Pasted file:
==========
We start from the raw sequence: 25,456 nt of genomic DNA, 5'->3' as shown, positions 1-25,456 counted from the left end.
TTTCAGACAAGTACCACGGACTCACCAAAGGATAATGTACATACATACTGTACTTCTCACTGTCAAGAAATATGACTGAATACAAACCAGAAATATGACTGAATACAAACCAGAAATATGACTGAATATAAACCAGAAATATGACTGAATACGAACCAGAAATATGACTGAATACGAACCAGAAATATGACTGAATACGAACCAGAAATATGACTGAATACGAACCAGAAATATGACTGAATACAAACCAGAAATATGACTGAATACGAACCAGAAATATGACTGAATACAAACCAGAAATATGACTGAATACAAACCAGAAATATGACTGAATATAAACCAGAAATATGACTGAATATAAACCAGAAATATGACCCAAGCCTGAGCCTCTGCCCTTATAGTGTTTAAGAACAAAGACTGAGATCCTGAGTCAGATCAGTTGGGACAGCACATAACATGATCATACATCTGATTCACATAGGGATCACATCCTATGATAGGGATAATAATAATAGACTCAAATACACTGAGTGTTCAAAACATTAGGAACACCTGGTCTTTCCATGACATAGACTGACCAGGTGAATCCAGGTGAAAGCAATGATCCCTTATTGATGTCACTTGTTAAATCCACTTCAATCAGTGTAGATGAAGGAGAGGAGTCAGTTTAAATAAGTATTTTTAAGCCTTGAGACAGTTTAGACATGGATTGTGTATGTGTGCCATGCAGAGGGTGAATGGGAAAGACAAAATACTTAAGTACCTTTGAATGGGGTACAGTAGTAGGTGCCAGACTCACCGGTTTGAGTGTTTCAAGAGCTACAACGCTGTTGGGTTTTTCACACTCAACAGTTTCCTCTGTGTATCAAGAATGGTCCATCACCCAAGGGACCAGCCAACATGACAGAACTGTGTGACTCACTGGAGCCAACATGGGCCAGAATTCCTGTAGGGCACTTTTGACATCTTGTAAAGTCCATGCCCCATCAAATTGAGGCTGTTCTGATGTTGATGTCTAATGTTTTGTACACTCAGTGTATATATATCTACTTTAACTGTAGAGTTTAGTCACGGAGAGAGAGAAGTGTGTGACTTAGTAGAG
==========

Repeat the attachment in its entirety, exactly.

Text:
We start from the raw sequence: 25,456 nt of genomic DNA, 5'->3' as shown, positions 1-25,456 counted from the left end.
TTTCAGACAAGTACCACGGACTCACCAAAGGATAATGTACATACATACTGTACTTCTCACTGTCAAGAAATATGACTGAATACAAACCAGAAATATGACTGAATACAAACCAGAAATATGACTGAATATAAACCAGAAATATGACTGAATACGAACCAGAAATATGACTGAATACGAACCAGAAATATGACTGAATACGAACCAGAAATATGACTGAATACGAACCAGAAATATGACTGAATACAAACCAGAAATATGACTGAATACGAACCAGAAATATGACTGAATACAAACCAGAAATATGACTGAATACAAACCAGAAATATGACTGAATATAAACCAGAAATATGACTGAATATAAACCAGAAATATGACCCAAGCCTGAGCCTCTGCCCTTATAGTGTTTAAGAACAAAGACTGAGATCCTGAGTCAGATCAGTTGGGACAGCACATAACATGATCATACATCTGATTCACATAGGGATCACATCCTATGATAGGGATAATAATAATAGACTCAAATACACTGAGTGTTCAAAACATTAGGAACACCTGGTCTTTCCATGACATAGACTGACCAGGTGAATCCAGGTGAAAGCAATGATCCCTTATTGATGTCACTTGTTAAATCCACTTCAATCAGTGTAGATGAAGGAGAGGAGTCAGTTTAAATAAGTATTTTTAAGCCTTGAGACAGTTTAGACATGGATTGTGTATGTGTGCCATGCAGAGGGTGAATGGGAAAGACAAAATACTTAAGTACCTTTGAATGGGGTACAGTAGTAGGTGCCAGACTCACCGGTTTGAGTGTTTCAAGAGCTACAACGCTGTTGGGTTTTTCACACTCAACAGTTTCCTCTGTGTATCAAGAATGGTCCATCACCCAAGGGACCAGCCAACATGACAGAACTGTGTGACTCACTGGAGCCAACATGGGCCAGAATTCCTGTAGGGCACTTTTGACATCTTGTAAAGTCCATGCCCCATCAAATTGAGGCTGTTCTGATGTTGATGTCTAATGTTTTGTACACTCAGTGTATATATATCTACTTTAACTGTAGAGTTTAGTCACGGAGAGAGAGAAGTGTGTGACTTAGTAGAG